There's a really interesting discussion on gaming (and reactions like mine) over at EconTalk, easily the best economics podcast on the web. It features Edward Castronova, of Indiana University and author of Exodus to the Virtual World, talking about his thesis that a growing number of people around the world will be spending more and more time playing multiplayer games in virtual reality both as a form of escape and as a search for meaning.
Some of what Castronova has to say may be familiar - such as the extraordinary growth of Second Life and the numbers playing World of Warcraft. But a few things surprised me - I didn't know, for example, that the modal gamer demographic in the USA is 30-55 women!
Where will it all end? My money is on a future not unlike that portrayed in a delightful novel by Vernor Vinge called Rainbows End. Ultimately there won't be a virtual versus a real world - rather we will 'wear' our computers and communications devices with the virtual world 'overlaid' on the real world. You'll have to read the book to have any idea about what I am (or rather, Vinge is) going on about.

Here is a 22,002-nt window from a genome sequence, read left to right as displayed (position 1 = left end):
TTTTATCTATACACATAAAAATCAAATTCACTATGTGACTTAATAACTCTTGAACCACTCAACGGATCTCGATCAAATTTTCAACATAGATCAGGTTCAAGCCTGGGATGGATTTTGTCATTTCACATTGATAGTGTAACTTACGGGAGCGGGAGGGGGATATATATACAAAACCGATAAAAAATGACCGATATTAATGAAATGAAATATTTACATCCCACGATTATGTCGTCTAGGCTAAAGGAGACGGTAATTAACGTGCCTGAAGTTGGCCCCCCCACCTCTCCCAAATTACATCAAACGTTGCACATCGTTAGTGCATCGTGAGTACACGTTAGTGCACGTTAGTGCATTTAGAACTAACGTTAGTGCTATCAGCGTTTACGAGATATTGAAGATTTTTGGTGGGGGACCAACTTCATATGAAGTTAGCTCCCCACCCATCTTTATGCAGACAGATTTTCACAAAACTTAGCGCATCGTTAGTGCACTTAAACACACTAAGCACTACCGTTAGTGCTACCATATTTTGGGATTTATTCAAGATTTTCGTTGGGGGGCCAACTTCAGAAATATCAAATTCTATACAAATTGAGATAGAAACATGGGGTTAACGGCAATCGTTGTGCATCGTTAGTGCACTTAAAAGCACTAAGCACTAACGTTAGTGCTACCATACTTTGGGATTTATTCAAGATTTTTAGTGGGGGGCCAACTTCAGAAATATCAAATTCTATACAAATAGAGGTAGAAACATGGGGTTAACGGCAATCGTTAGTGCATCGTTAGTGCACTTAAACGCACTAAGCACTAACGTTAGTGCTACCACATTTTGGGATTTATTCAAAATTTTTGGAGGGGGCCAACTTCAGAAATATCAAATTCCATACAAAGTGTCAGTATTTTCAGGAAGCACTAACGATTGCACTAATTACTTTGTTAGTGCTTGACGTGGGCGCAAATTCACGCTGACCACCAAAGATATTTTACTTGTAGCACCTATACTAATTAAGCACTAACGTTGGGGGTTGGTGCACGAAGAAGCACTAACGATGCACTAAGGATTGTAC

And what about the business of games and gaming? A recent report by Accenture - G3: Games, Gaming & Gambling - approaches the gaming phenomenon from both an economic and a business perspective, helpful for those of us who wouldn't know one end of a Nintendo Wii from another:
Today, games, gaming and gambling – for which we have coined the term G3 – represent a $345bn global business, eclipsing both the movie and music industries. As the planet’s premier entertainment choice, G3 is not only growing but changing – rapidly evolving to the imperative of a wired world and shifting consumer tastes. Ready or not, players in the sector should not underestimate G3’s power over their businesses or the enormous opportunities it represents.If, like me, you're more than a little surprised to learn that gaming is already a bigger industry than movies or music then all I can say is 'welcome to my world' ...